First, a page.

A capstone project being unveiled at North Island College's Campbell River campus on Wednesday, May 29th, is the culmination of everything the students have learned through their two years of studies, for the Electronics Technician Core certificate and Industrial Automation diploma.
Photo courtesy North Island College
NORTH ISLAND, B.C. – Two years of work will be on display tomorrow at North Island College’s Campbell River campus – and everyone is invited to attend.
Members of the public are invited for the unveiling of NIC Industrial Automation students’ capstone project: an automated custom canned coffee machine.
According to an NIC release, the capstone project is the culmination of everything the students have learned through their two years of studies, for the Electronics Technician Core certificate and Industrial Automation diploma.
“The students get to choose what they’ll build for their final project,” NIC industrial automation instructor Brad Harsell said.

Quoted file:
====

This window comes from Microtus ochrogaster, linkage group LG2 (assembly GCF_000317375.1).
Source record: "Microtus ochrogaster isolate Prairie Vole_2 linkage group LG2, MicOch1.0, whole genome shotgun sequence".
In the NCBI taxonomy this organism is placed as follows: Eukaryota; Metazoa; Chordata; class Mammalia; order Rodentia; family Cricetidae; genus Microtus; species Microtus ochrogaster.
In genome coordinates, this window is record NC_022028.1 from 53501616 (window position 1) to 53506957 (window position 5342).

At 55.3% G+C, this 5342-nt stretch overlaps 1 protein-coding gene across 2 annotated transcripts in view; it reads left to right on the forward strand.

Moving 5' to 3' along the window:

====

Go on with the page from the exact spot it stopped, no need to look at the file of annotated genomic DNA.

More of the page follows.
“They pick a group manager and develop the entire project from design to completion, which mirrors what they will do for clients once they graduate.”
The system brews coffee from grounds, then takes a blank aluminum can shell, washes it and fills the container with the coffee. The container is then sealed and labeled.
“It’s been a great experience to build this system from scratch,” said Ryan Sommen, an NIC Industrial Automation student who worked as project manager on the build.
“We started with researching other canning processes and then pulled together all the different components we needed. It’s been a great experience to build, test and troubleshoot.”
Along with the 2 p.m. unveiling in room D207, the public will get the chance to see NIC’s industrial automation shop and the equipment available for students to learn and practice on.
NIC offers two industrial electronics programs.
The Electronics Technician Core certificate gives students the foundational skills with electronic, electrical and instrumentation systems. The certificate ladders into NIC’s Industrial Automation diploma, which includes motor controls, programmable logic controllers and robotics.
“Industrial electronics and automation is an incredibly broad field,” said Harsell. “You can work on anything from small winches to large industrial projects and everything in between. Almost every industry involves some kind of industrial electronics, so the career opportunities can be whatever you are interested in.”
Learn more about NIC’s industrial electronics programs at www.nic.bc.ca/industrial-electronics.